Tag Archives: MacKenzie



The 1938 Hope Bridge


By Dmitri Allicock

The days of trembling tracks

Of Upper Demerara, way back

Whistle and thunder that excite

Laden cars coming with bauxite   Continue reading

Book Review… Boogie Days – by Albert Cumberbatch

Book Review… Boogie Days by Albert Cumberbatch

Guyanese dance through time hits mark

Boogie DaysApril 7, 2013 | By KNews |  By Dr. Glenville Ashby

Guyanese native, Albert Cumberbatch, hoists readers on his literary wagon, traversing time in this nostalgic novel. The road is a not always smooth, but through the prism of Rudy, a twelve-year-old, trials never seem adversely impactful. Rudy is a typical teen – adventurous, resourceful with an enviable ability to adapt. Boogie Days wastes little time in sowing Rudy’s experiences in Mackenzie, a suburban mining town in the South American country of Guyana. It is removed culturally from the capital, Georgetown, where Rudy lived with his aunt Vannie before being taking away by his mother.

Cumberbatch captures the rich passage of teenage life, baiting the imagination of readers. A sojourn in Berbice for Rudy is culturally awakening. He learns of the Queh Queh, a traditional African dance performed at weddings, and is imbued with country living – natural, unpretentious and earthy. Boogie Days is poignantly spirited, colourful and whimsical.  Continue reading

Last Train Home – By Dmitri Allicock

Last train home

Last train home

Last Train Home

By Dmitri Allicock

Lonesome Locomotive sitting on the line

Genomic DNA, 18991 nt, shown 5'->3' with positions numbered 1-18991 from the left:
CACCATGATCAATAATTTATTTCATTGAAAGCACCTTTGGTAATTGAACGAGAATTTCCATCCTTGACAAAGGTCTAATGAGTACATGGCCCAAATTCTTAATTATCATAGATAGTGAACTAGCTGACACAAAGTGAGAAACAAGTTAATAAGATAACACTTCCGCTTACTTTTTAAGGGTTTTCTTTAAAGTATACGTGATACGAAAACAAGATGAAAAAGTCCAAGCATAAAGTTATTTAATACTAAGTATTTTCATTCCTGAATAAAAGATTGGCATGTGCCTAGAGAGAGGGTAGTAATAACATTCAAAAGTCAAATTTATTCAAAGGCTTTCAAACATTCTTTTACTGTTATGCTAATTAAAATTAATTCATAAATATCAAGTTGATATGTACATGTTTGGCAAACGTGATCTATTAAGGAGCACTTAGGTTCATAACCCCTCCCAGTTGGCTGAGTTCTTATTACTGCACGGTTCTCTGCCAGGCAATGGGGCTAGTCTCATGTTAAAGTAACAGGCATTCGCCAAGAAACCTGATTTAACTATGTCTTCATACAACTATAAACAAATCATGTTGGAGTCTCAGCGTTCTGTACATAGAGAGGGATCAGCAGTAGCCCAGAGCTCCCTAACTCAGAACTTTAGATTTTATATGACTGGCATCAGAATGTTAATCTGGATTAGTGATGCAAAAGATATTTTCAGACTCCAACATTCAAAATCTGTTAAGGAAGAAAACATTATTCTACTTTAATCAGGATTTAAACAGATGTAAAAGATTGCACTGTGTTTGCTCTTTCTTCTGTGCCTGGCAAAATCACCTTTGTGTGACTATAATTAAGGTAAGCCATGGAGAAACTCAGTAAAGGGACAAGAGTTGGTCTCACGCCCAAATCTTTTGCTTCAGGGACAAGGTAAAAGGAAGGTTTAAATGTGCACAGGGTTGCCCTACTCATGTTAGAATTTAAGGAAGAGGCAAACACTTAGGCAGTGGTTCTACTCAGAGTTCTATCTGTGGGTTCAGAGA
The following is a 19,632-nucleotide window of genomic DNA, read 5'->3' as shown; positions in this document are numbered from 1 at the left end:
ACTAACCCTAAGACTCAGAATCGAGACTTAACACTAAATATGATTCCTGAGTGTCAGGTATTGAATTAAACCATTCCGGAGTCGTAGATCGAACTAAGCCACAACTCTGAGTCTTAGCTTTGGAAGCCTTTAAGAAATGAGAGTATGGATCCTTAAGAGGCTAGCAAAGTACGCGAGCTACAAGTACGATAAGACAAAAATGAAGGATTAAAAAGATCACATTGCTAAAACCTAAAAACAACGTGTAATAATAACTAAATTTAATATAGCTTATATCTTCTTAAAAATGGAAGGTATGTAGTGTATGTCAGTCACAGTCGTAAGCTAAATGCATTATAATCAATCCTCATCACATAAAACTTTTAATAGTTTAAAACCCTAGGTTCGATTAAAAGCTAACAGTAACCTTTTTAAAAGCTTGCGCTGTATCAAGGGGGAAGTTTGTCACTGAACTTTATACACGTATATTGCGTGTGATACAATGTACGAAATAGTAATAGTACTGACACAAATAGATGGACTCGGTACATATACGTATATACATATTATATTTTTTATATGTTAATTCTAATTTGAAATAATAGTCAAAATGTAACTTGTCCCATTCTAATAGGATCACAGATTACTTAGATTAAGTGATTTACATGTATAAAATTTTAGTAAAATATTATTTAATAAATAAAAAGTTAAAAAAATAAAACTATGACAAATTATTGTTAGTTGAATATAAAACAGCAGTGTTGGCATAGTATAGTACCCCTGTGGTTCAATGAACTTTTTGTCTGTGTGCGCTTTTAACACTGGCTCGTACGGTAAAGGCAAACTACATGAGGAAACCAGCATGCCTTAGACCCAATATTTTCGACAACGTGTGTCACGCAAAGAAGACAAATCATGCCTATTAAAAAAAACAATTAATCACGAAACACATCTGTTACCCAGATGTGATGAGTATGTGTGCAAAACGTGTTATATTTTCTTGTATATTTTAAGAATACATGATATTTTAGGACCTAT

Eternally left, beacon of bauxite ore enshrine

Hot and sweaty world so silent and still

Read More: Last Train Home

Note: Make your comments on the Dmitri Allicock website link above

The Wonderful Demerara River By Maj. Gen. (retd) Joseph G Singh

The Wonderful Demerara River

By Major General (retd) Joseph G Singh MSS, MSc, FRGS

Borsselen Island in the Demerara River

Borsselen Island in the Demerara River

The Demerara River – origin of its name, its profile and its significance

The early Spanish explorers referred to this river as ‘Rio de Mirar’, the wonderful river, but it was the Dutch who christened the river, the Demerara, from the word ‘Demirar’, the wonderful.[1]

The wonderful Demerara River originates from the rugged, rain-fed, forested northern slopes of the Makari Mountains, located slightly right of centre of the narrow waist of Guyana.  Continue reading

Memories: The start of World War II – by Vibert Lampkin

Memories: The start of World War II – by Vibert Lampkin

Recently, I watched ‘The Last Prize’ which was a biography of the final years of Winston Churchill  [Wikipedia link] in office as Prime Minister of Great Britain during World War 11 and of course tomorrow is the 74th anniversary of the start of the Second World War.